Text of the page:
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Backstage Pass to North Dakota History

This blog takes you behind the scenes of the State Historical Society of North Dakota. Get a glimpse at a day-in-the-life of the staff, volunteers, and partners who make it all possible. Discover what it takes to preserve North Dakota's natural and cultural history. We encourage dialogue, questions, and comments!

Internships as Learning Opportunities at the Chateau de Mores

Last summer the Chateau de Mores State Historic Site had the pleasure of welcoming Quinn Rick from Dordt College (Sioux Center, Iowa) as an intern. As part of this internship, Quinn’s supervising professor, Dr. Paul Fessler, made a trip to Medora to check in on him. Our work with Quinn impressed Dr. Fessler, and he told Quinn that not many interns are so lucky. Our success with Quinn has to do with my philosophy on what an internship is. It is a pretty simple philosophy: an internship is a learning experience.

Young gentleman holding a screwdriver and working on an exhibit case

Chateau Intern Quinn Rick working on ammunitions exhibit case.

It is all too common for companies or organizations to look at an intern as free labor or grunt labor. Interns fetch coffee and tackle the tasks that nobody else wants—the idea of “paying one’s dues.” The truth is that internships are about learning how to do a job. My background is in education. To me, my time student teaching was my internship. One of the best things that my cooperating teacher ever did for me was to hand the reins of the class over to me. I had done observation with him, and he wanted me to have the experience of teaching the class. On the first day, he introduced himself and then turned the class over to me. For the next 16 weeks, I was the teacher. I will always credit this experience with my classroom success.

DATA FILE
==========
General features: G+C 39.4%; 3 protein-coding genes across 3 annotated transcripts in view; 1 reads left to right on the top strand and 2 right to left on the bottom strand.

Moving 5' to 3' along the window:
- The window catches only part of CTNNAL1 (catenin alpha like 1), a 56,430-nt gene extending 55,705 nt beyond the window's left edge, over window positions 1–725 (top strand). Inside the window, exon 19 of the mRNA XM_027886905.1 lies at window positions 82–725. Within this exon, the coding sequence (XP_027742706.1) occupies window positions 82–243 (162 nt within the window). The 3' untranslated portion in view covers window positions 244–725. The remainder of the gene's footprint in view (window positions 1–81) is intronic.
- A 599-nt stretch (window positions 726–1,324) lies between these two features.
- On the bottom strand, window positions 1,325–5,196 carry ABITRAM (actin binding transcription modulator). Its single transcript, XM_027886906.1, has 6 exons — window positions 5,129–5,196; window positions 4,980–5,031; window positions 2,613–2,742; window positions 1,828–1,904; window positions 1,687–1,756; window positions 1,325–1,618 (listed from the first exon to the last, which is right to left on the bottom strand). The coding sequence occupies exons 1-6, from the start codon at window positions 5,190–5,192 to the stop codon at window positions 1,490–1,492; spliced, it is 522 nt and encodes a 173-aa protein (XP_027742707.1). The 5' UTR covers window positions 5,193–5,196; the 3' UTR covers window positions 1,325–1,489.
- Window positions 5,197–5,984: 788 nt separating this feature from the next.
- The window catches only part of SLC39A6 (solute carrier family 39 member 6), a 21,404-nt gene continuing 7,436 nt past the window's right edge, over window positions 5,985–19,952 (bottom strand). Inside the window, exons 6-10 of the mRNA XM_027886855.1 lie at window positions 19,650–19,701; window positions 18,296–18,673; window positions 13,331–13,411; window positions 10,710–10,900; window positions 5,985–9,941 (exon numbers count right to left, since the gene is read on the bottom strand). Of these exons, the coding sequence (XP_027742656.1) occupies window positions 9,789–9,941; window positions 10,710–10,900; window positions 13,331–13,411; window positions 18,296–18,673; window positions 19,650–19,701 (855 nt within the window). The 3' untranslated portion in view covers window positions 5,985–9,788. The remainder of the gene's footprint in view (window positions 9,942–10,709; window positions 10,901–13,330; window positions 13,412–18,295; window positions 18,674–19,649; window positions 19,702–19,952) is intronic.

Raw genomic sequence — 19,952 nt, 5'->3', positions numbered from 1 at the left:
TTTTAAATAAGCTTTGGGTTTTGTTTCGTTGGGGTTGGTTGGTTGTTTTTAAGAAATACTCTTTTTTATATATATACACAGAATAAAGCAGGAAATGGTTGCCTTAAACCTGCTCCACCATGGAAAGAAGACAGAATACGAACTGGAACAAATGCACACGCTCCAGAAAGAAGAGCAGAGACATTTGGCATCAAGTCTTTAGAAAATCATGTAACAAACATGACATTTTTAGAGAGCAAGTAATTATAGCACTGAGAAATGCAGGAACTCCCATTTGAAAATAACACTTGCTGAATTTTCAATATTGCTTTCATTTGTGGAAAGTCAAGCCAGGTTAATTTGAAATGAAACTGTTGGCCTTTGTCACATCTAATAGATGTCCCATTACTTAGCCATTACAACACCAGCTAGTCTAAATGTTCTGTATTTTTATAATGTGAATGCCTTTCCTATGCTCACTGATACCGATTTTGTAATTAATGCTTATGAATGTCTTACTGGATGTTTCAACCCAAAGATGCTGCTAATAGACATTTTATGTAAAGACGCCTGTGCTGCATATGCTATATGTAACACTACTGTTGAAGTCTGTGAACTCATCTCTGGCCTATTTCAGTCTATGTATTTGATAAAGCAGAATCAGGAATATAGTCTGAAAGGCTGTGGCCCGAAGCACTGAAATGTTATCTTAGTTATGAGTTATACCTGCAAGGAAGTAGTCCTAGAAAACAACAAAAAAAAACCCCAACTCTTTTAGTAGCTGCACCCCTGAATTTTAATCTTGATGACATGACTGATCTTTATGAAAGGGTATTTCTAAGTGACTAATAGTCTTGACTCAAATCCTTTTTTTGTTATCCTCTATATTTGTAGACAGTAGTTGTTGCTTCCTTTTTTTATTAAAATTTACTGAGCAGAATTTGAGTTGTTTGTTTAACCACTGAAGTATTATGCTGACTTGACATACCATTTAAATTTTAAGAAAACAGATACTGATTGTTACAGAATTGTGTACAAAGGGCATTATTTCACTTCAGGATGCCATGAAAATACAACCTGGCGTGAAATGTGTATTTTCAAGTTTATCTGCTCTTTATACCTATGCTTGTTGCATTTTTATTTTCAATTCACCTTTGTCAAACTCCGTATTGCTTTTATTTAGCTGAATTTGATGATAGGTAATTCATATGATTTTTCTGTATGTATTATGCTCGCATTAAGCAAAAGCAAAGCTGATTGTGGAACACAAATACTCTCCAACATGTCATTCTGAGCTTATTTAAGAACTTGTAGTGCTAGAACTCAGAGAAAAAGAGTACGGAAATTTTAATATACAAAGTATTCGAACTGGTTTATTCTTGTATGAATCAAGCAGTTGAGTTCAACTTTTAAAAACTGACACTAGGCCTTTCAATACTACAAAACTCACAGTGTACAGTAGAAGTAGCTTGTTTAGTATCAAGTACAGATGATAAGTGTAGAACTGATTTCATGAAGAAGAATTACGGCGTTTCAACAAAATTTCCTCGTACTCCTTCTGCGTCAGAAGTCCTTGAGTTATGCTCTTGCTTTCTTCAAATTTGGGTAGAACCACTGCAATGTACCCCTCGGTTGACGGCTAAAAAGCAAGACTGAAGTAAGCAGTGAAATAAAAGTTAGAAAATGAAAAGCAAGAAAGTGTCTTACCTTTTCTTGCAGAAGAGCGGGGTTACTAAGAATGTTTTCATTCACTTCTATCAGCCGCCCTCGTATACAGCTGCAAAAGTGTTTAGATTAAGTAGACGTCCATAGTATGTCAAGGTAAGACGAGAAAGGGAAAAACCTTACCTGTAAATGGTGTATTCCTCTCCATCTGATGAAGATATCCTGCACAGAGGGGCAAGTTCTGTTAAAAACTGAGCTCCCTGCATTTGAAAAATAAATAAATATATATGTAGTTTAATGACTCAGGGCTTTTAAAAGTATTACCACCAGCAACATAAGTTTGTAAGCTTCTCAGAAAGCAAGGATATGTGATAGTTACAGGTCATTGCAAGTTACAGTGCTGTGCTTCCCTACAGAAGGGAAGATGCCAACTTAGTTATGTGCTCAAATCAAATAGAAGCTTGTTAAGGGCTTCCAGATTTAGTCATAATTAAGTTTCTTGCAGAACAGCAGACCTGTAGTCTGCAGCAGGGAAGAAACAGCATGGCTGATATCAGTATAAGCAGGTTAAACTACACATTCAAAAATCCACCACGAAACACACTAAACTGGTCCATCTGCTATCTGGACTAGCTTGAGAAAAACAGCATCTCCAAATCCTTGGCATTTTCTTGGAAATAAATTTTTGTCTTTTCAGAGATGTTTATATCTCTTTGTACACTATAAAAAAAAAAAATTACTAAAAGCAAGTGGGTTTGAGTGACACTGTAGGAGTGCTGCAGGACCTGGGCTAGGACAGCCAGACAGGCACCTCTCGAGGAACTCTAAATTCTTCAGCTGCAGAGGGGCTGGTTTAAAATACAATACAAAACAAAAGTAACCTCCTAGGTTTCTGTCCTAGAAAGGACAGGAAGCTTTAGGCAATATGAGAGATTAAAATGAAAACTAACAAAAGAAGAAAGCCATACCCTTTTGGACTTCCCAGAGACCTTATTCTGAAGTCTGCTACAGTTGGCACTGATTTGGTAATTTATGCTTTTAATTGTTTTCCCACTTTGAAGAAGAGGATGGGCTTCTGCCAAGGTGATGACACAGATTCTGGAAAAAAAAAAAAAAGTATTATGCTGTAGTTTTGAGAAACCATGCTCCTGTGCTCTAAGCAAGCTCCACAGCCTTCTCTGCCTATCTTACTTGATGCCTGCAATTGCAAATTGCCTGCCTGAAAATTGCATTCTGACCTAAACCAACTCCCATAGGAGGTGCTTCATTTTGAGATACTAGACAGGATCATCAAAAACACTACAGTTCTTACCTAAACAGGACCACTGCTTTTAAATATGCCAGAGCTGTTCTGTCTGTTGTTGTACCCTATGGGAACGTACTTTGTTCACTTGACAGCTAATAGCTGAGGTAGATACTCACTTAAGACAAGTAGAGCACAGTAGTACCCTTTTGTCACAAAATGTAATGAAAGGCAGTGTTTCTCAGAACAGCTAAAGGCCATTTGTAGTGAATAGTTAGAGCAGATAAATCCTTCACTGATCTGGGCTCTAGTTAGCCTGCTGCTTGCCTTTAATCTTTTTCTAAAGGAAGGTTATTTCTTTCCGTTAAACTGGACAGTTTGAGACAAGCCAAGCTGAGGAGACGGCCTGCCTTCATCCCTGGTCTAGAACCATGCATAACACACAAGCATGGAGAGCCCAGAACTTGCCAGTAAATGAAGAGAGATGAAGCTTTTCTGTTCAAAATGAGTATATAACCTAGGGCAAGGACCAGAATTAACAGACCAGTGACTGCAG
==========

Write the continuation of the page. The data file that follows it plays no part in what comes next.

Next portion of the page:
I wanted to give Quinn that same experience. I tried to train him to take my job.1 My job does not require me to fetch coffee for anyone, so I was not going to ask him to fetch coffee. I do clean the bathrooms and take out the trash in Chimney Park, and Quinn got to spend some time working with me on that. As we schlepped bags of refuse to the dumpster, I told Quinn that this was my site. How it looks and how visitors experience it is on me.

Table covered in boxes of items and tools

Quinn's work table

But unlike my cooperating teacher, I could not just throw Quinn the keys and say, “It’s your site now, I will be back in September for it.” There are some things that he was not ready to handle on his own, but I did not shy away from teaching him these tasks. Instead of having him fill out the daily deposits and purchase orders, I went through them with him. I included him in meaningful conversations about site management and had him sit in on meetings. He went with me to a city council meeting and talked to me about how we handle all the difficult parts of the job.

I have always been a jack-of-all-trades, and it means that I do a little bit of everything around the site. For that reason, Quinn did too. He gave tours of the Chateau, helped with inventory in the store, covered lunch breaks, and worked on other projects. Quinn helped with public relations and helped with the creation of Augmented Reality experiences in the gallery. He got to see other sites like the Former Governors’ Mansion State Historic Site, the North Dakota Heritage Center & State Museum, and the Billings County Museum. At each of these places, he got to talk to the folks who work there. They discussed the challenges facing their sites and the work that they do to overcome them.